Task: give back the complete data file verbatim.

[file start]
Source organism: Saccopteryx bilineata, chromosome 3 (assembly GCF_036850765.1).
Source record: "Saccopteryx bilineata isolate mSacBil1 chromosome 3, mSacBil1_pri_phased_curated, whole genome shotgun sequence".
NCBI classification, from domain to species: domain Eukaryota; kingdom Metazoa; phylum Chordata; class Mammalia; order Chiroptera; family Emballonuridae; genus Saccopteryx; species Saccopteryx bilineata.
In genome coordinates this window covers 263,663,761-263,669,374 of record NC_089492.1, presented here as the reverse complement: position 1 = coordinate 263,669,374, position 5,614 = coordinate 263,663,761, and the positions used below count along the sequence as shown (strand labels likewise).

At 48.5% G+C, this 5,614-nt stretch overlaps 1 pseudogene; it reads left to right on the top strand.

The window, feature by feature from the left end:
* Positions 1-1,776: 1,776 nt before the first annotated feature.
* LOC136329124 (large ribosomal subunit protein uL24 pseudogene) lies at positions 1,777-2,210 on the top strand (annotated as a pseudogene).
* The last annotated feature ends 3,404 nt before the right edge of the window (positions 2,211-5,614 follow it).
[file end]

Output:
Source organism: Saccopteryx bilineata, chromosome 3 (assembly GCF_036850765.1).
Source record: "Saccopteryx bilineata isolate mSacBil1 chromosome 3, mSacBil1_pri_phased_curated, whole genome shotgun sequence".
NCBI classification, from domain to species: domain Eukaryota; kingdom Metazoa; phylum Chordata; class Mammalia; order Chiroptera; family Emballonuridae; genus Saccopteryx; species Saccopteryx bilineata.
In genome coordinates this window covers 263,663,761-263,669,374 of record NC_089492.1, presented here as the reverse complement: position 1 = coordinate 263,669,374, position 5,614 = coordinate 263,663,761, and the positions used below count along the sequence as shown (strand labels likewise).

At 48.5% G+C, this 5,614-nt stretch overlaps 1 pseudogene; it reads left to right on the top strand.

The window, feature by feature from the left end:
* Positions 1-1,776: 1,776 nt before the first annotated feature.
* LOC136329124 (large ribosomal subunit protein uL24 pseudogene) lies at positions 1,777-2,210 on the top strand (annotated as a pseudogene).
* The last annotated feature ends 3,404 nt before the right edge of the window (positions 2,211-5,614 follow it).